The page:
- Levels of Improved protective skills and confidence as reported by participants in open-ended questionnaires. Program aims for high improvements in these areas.
- Participants report on their quality of life through survey questionnaires. Project aims for Improved quality of life in the target group
Outcome evaluation: short term impact variables
- Organizational development: Policy changes, reward systems, number of legislations, made in favor of promoting the health of gay and bisexual men.
- Benefits to participants; participant to report at least five benefits
- Participants’ satisfaction; program aims for high satisfaction among the respondents
- Barriers to participants. As few as possible should be reported
- Increase in number of people reached -Target is an increase of about 10% /month
Intermediate outcomes (impact measures)
- Changes in service utilization: the rate of condom use and positive change in testing numbers in gay and bisexual men
- Changes in sexual behavior in gay and bisexual men in pre/post introduction of the program. Change should favor adoption of safer sex practices.
- State of knowledge, skills or attitudes; assessed through observation and demonstration of skills and self-report records.
- The extent of policy implementation. New policies enacted during on implementation.
Outcome evaluation: long term
- New infection rate and mortality rate of gay and bisexual gay men. Programs targets double digit decrease in new infections by the completion of the program.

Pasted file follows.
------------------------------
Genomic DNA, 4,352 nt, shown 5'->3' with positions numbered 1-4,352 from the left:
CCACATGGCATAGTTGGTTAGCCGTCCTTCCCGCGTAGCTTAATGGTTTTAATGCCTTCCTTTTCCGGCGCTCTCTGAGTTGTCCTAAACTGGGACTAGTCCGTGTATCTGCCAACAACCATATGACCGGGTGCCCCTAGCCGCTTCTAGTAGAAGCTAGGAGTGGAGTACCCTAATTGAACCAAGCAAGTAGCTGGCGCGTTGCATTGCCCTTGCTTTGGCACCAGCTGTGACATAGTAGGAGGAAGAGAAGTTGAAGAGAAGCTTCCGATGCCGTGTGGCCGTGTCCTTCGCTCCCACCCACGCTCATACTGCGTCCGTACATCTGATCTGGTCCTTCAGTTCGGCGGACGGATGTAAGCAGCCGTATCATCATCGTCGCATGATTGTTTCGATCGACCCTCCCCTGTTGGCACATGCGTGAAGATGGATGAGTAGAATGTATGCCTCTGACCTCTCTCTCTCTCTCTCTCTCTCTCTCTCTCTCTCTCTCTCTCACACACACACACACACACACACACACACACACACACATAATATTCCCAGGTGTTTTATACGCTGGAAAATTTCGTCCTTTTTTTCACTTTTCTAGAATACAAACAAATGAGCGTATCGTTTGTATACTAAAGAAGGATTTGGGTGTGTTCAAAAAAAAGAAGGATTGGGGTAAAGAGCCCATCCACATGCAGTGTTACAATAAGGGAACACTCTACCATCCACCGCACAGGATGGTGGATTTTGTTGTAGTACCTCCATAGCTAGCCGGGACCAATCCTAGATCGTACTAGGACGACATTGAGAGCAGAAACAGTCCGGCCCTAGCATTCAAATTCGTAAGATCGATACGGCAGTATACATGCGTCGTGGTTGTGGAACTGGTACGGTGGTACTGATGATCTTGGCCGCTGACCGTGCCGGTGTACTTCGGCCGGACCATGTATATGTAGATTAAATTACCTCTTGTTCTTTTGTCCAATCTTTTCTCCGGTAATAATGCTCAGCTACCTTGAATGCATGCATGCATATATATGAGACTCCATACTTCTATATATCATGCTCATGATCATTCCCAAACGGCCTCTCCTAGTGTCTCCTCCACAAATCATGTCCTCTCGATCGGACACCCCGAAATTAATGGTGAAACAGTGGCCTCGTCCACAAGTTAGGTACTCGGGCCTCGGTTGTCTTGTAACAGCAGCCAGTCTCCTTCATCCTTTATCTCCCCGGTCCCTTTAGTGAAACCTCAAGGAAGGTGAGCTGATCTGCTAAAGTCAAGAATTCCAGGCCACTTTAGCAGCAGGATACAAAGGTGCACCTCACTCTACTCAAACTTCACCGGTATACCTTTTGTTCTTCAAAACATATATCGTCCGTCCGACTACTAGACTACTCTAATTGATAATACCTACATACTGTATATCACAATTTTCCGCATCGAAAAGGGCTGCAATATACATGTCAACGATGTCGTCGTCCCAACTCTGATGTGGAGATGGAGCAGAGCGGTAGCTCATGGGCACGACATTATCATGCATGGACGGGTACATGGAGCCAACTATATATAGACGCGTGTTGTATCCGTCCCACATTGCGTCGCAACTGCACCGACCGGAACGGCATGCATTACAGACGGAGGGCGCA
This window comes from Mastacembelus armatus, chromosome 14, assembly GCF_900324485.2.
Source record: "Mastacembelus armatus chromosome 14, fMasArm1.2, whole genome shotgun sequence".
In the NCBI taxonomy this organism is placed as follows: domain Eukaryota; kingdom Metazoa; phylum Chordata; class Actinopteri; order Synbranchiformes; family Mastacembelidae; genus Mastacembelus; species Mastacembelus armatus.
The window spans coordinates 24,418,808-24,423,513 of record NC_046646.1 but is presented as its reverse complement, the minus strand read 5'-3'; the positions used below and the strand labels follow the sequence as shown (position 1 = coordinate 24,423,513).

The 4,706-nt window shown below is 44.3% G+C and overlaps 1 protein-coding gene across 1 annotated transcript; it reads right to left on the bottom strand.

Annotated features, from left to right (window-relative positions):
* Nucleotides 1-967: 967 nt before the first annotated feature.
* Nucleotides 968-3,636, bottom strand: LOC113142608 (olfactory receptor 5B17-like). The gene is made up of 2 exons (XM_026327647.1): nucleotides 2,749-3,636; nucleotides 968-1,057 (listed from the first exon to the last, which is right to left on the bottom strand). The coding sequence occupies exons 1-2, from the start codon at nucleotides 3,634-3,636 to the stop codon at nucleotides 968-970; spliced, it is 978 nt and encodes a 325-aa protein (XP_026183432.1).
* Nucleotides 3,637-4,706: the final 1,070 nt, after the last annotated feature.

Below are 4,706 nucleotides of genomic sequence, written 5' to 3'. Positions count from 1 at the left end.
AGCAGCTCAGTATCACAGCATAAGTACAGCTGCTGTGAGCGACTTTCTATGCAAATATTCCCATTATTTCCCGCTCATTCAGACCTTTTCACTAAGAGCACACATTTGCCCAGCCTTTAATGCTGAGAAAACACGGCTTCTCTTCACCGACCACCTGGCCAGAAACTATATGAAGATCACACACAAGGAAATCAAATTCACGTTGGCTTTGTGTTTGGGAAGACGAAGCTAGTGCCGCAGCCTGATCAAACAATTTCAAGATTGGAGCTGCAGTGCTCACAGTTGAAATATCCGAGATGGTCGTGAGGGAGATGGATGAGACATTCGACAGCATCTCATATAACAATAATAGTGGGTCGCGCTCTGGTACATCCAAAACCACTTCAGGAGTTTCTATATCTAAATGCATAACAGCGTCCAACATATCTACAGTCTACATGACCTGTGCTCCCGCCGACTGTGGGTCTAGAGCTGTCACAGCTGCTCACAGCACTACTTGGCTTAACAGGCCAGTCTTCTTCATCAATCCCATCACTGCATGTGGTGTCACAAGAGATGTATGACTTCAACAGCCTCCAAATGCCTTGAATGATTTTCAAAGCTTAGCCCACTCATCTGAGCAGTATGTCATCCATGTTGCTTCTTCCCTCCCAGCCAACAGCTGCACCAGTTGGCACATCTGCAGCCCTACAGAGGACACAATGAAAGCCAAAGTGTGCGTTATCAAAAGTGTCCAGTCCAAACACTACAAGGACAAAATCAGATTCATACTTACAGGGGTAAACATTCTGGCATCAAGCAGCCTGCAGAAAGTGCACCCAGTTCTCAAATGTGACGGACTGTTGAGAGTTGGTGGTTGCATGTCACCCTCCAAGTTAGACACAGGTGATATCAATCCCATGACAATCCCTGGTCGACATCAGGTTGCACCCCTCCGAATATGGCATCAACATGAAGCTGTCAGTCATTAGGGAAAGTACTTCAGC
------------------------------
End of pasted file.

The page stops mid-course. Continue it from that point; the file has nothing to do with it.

- Morbidity/mortality: Death related to HIV/STI positive gay and bisexual men before and after the program
- The quality of life according to participants own views
The evaluation will be largely process and impact-based and will be executed using a mix of descriptive/non experimental and experimental designs. Process evaluation will emphasize on quality and suitability of the interventions and approaches of the program. A critical aspect of process evaluation will be to determine and track the ‘reach’ of the program.
Impact assessment will be carried out to determine the immediate effects of program’s interventions on the priority population. The evaluation will not involve comparison of the target with control groups as this approach is simply unethical. The choice of this design model is due to the fact that such designs are easier to implement and least expensive (Mckenzie, Nieger, & Thackeray, 2009; Victoria Department of Health, 2009).
The benefits of the program will be measured before and after implementation of the programs. The program will employ a number descriptive evaluation methodology such as case study, cross-sectional design as well as correlational design and will borrow significantly from established protocols to accelerate implementation and meet reliability and validity requirements.